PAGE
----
Jonny Sexton’s penalty reduced the deficit to 10 points shortly after, but another attempt from the halfway line dropped agonisingly wide of the posts.

However, any sense of optimism from the home crowd soon evaporated when their side were reduced to 14 men.

Sean O’Brien clattered Sivivatu in a cynical off-the-ball tackle to halt a quick Clermont counter instigated by Parra’s sharp-thinking tap.

France international Parra booted over the resulting penalty and the numerical advantage allowed Clermont to crank up the pressure deep in Leinster territory.

Sivivatu felt he had barged over the line seconds before O’Brien’s return, but video referee Geoff Warren decided several replays proved inconclusive and the try was ruled out.

O’Brien returned to the field as Leinster survived their numerical disadvantage without further loss.

Suddenly the home crowd found their voice as they tried to spur their side towards a dramatic bonus point which could prove crucial after the final two pool games next month.

A quick line-out and strong drive allowed Jennings to surge through the French defence and Sexton converted as Leinster reduced the deficit to 25-16 with 13 minutes remaining.

Parra, who looked assured every time he was handed a kicking opportunity, added another penalty as closing the gap to seven points or less looked beyond Leinster.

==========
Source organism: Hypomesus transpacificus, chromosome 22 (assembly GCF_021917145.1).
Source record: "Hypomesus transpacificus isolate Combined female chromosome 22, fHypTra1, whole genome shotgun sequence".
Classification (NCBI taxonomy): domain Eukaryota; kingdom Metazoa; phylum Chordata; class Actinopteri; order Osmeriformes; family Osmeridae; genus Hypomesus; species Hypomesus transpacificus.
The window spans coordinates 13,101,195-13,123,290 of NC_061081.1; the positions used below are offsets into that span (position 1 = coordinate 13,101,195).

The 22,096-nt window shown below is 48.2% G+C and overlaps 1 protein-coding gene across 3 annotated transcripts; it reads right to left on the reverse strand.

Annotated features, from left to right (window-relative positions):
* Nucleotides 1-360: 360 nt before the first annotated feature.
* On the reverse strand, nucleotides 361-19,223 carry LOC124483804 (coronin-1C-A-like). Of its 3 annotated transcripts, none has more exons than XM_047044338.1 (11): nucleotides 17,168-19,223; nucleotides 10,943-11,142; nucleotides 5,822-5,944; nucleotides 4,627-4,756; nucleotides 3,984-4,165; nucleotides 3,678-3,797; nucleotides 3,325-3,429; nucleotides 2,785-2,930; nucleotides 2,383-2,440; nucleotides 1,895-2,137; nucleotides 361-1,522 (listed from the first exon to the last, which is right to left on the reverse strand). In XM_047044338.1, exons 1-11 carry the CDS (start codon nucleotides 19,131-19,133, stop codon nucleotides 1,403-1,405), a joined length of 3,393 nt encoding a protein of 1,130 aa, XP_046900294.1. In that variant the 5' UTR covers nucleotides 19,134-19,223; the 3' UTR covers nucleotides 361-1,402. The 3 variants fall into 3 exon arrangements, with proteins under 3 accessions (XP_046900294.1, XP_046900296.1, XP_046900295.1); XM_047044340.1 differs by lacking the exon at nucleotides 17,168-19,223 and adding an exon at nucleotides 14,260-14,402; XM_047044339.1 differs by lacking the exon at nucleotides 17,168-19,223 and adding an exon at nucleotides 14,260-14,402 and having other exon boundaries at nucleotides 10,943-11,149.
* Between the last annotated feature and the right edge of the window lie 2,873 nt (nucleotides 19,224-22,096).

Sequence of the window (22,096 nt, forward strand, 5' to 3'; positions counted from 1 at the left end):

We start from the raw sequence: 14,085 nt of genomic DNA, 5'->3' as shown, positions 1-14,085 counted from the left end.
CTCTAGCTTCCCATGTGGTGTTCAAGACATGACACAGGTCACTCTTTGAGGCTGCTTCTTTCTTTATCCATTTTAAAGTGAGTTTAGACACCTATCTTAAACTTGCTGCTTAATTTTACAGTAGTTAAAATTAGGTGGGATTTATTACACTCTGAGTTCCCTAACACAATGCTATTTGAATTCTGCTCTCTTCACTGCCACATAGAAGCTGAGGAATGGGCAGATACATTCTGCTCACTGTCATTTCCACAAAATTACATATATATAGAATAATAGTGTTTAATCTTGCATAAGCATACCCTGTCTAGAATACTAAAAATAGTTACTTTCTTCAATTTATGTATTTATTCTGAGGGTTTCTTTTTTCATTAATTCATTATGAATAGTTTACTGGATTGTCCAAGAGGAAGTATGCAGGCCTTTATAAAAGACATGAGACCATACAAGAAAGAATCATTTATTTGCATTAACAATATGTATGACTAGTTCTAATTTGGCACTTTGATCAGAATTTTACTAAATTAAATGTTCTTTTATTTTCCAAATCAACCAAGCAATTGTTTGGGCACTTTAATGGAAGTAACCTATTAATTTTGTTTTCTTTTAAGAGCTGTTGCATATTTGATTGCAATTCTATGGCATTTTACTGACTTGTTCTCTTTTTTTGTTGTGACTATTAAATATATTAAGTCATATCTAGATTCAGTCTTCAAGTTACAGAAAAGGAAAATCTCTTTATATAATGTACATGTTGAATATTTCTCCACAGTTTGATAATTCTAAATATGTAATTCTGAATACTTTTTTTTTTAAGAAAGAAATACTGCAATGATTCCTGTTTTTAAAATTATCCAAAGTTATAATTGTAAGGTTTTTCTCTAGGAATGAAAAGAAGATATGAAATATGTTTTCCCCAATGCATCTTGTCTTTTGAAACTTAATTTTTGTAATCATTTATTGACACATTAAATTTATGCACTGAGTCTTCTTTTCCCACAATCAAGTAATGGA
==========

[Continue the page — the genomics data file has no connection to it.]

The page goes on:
But one last burst in the final play of the match allowed McFadden to score and give the 48,000 crowd, an Irish record for a Heineken Cup pool match, faint hope of a last-eight place.

TEAMS

Leinster: Madigan, McFadden, D’Arcy, Goodman, Nacewa, J Sexton, Reddan, Van der Merwe, Strauss, Ross, Cullen, Browne, O’Brien, Jennings, J Heaslip.

Replacements: D Kearney for Nacewa (59), Boss for Reddan (66), Healy for van der Merwe (47), Cronin for Strauss (12), Bent for Ross (52), Toner for Browne (41), Murphy for Jennings (67). Not Used: Conway.

Sin Bin: O’Brien (51).

Clermont Auvergne: Byrne, Sivivatu, Rougerie, Fofana, Nalaga, James, Parra, Chaume, Kayser, Zirakashvili, Cudmore, Hines, Bonnaire, Bardy, Chouly.

Replacements: King for Byrne (37), Debaty for Chaume (66), Paulo for Kayser (70), Kotze for Zirakashvili (70), Jacquet for Hines (75), Lapandry for Bonnaire (68). Not Used: Radoslavjevic, Skrela.

Attendance: 48,964

Referee: Wayne Barnes (RFU)

Montpellier 34-21 Cardiff Blues

Montpellier (17) 34

  • Tries: Nagusa, Van Vuuren, Audrin, Beattie.
  • Cons: Bustos Moyana 4
  • Pens: Bustos Moyana 2

Cardiff Blues (8) 21

  • Tries: Warburton, Cuthbert
  • Cons: Patchell
  • Pens: Patchell 3

Cardiff Blues fell to a fourth consecutive Heineken Cup loss despite a gutsy performance against Montpellier, who secured a bonus-point win.

The Welsh side were leading 8-3 early on following Sam Warburton’s try and a Rhys Patchell penalty.

The French side responded with tries from Timoci Nagusa, Rassie van Vuuren and Yohan Audrin.